E-cigarettes may help smokers quit, study suggests

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Reuters

In a trial of e-cigarettes among Italian smokers with no desire to quit using  tobacco at the outset, up to 13 percent of participants were not smoking regular  cigarettes at all a year later.

Though the study was not billed as a smoking-cessation test, more than half  of participants cut down on tobacco soon after they started using the  e-cigarettes. And the percentage who quit smoking entirely by the end rivals  results achieved with medications, the authors note in the journal PLOS  ONE.

“I think the main message of the study is that we can use these products as  an extraordinary tobacco control tool,” Dr. Riccardo Polosa, the new study’s  senior author from the University of Catania, said.

“This really is the first clinical trial that’s ever been reported on  electronic cigarettes. There has been survey evidence and anecdotal reports, but  this is the first serious study,” said Dr. Michael Siegel, who studies  e-cigarettes but wasn’t involved in the new research.

E-cigarettes were first introduced in China in 2004. The battery-powered  devices let users inhale nicotine-infused vapors, which don’t contain the  harmful tar and carbon monoxide in tobacco smoke.

While past studies have looked at the use of e-cigarettes, the new study is  the first to follow hundreds of smokers for an entire year. It did not, however,  compare the devices to traditional nicotine replacement therapies, such as gum  or patches.

To see how many e-cigarette users would cut down or quit smoking cigarettes  without any encouragement, the researchers recruited 300 people between June  2010 and February 2011. All were current smokers who stated they had no  intention of quitting in the near future. Each participant was then randomized  into one of three groups.

One group received e-cigarettes along with cartridges containing 7.2  milligram (mg) of nicotine. Another group also received the devices and 7.2 mg  nicotine cartridges, but later in the study they were switched to 5.4 mg  nicotine cartridges. And a third group got e-cigarettes and cartridges  containing only tobacco flavor but no nicotine.

Each participant received enough supplies to last three months and went to  regular checkups throughout the year.

At the end of the study, 13 percent of the group that first received the  highest-dose nicotine cartridges was no longer smoking. That compared to 9  percent of those who were in the reduced-nicotine group and 4 percent in the  group without nicotine.

Since there was no control group of smokers who got no e-cigarettes at all,  it’s hard to know how many would have quit smoking on their own by the end of a  year, experts noted.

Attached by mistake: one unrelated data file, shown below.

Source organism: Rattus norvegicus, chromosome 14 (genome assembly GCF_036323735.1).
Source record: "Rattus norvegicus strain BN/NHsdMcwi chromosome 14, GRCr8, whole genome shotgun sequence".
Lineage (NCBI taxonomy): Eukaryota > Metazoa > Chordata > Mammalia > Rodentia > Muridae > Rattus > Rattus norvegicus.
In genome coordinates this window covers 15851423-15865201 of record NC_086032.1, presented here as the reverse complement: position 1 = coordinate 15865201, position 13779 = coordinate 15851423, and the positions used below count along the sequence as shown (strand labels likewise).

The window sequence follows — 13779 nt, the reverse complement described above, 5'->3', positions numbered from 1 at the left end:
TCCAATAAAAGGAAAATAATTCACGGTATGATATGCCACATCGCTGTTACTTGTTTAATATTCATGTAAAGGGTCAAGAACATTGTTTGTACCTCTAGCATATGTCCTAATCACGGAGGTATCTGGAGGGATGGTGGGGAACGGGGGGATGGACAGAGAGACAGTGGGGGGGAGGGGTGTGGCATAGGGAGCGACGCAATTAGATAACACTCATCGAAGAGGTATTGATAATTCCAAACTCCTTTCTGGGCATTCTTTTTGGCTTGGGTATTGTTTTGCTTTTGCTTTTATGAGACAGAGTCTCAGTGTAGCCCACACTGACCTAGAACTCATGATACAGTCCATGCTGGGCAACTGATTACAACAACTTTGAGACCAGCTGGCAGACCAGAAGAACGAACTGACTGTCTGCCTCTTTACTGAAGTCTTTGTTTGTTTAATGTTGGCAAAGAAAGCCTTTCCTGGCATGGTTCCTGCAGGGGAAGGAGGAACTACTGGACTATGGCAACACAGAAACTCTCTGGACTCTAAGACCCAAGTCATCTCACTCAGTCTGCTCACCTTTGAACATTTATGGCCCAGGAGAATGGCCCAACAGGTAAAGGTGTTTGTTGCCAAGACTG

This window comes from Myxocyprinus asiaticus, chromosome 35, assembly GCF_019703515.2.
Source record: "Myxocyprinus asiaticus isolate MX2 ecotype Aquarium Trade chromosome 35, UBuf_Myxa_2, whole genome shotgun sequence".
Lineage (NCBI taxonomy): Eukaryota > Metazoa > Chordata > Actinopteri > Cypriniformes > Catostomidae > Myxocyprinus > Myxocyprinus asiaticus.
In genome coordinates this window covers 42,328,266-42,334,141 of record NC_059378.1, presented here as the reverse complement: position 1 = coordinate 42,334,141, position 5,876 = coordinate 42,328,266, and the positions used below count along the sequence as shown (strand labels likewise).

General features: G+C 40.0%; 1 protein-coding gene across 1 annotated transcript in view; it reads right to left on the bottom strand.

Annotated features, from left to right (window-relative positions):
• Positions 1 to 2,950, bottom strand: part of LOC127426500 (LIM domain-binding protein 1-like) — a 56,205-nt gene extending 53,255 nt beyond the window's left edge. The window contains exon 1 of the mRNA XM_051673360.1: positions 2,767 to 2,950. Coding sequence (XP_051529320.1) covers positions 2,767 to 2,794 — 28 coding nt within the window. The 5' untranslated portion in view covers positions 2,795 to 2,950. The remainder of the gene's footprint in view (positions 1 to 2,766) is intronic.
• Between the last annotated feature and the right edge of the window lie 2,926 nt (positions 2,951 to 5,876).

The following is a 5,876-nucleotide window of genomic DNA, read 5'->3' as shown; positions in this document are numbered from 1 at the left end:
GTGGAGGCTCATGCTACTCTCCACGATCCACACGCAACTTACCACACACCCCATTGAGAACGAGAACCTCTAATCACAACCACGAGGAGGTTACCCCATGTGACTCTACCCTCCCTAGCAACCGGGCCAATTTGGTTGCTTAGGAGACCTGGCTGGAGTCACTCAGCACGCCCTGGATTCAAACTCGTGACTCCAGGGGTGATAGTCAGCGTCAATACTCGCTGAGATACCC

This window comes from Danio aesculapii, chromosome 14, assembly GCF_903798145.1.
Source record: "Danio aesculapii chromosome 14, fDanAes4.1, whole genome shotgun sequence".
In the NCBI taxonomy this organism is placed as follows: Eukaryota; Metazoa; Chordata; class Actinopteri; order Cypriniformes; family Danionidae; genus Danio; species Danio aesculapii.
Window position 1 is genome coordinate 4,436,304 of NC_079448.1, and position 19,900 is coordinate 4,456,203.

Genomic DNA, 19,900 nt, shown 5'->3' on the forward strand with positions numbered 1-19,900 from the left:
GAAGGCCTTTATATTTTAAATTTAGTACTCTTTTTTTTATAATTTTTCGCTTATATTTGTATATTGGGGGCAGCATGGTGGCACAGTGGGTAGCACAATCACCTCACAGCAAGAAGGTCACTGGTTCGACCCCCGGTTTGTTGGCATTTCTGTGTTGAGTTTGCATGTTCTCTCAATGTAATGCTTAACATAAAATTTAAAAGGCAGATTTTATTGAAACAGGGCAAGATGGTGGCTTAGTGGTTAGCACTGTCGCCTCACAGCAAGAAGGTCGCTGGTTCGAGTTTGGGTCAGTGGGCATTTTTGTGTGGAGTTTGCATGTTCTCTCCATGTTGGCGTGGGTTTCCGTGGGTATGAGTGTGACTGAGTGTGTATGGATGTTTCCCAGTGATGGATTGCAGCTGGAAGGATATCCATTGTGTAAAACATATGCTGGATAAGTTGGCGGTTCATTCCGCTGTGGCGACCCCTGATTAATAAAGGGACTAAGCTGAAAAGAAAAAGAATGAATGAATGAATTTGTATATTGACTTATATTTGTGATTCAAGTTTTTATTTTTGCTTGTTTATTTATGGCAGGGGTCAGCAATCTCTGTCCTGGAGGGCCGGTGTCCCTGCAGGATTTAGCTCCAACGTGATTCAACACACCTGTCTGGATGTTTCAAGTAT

Siegel, a professor at the Boston University School of Public Health, said he  would expect about 2 percent of the participants to quit within a year if they  weren’t involved in a study.

However, Polosa’s team also found that between 9 and 12 percent of people in  each of the nicotine-cartridge groups had reduced the amount they smoked by at  least half.

“The study is very positive in that it shows if you smoke even a low- or  medium-strength e-cigarette, you can get some increased quitting and decreased  smoking,” Dr. Murray Laugesen, a tobacco and nicotine researcher who was not  involved with the new study, said.

“It also has to be acknowledged that these are good results in people who had  no intention of quitting,” said Laugesen, a public health medicine specialist at  Health New Zealand Ltd in Christchurch. He is also involved in an e-cigarette  clinical trial and hopes to present the results in September.

Siegel said that what’s attractive about e-cigarettes is they can not only  provide the nicotine that smokers crave without other harmful substances, they  allow people to mimic their traditional smoking behavior.

Researchers said that’s one reason why e-cigarettes might turn out to be a  better form of nicotine replacement therapy than patches and gums, but there’s  no data yet to prove it.

“I think that’s why they… found the people who actually got no-nicotine  electronic cigarettes had some sort of quitting behavior… But obviously the  people who got the nicotine and the high dose of nicotine did the best. Clearly  having the nicotine and device structure is ideal,” Siegel said.

But he cautioned that more research is needed – especially on the long-term  safety of e-cigarettes and how the devices stack up against traditional smoking  cessation methods.

“My advice to people is to try the traditional therapy first. But I think  electronic cigarettes are for people who have tried and failed nicotine  replacement therapy, which is, sadly, most people,” Siegel added.

Read more:  http://www.foxnews.com/health/2013/06/25/e-cigarette-study-hints-at-quit-aid-potential/#ixzz2XcBKziRe

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One Response to E-cigarettes may help smokers quit, study suggests

  1. Brian says:

    What a great artical.

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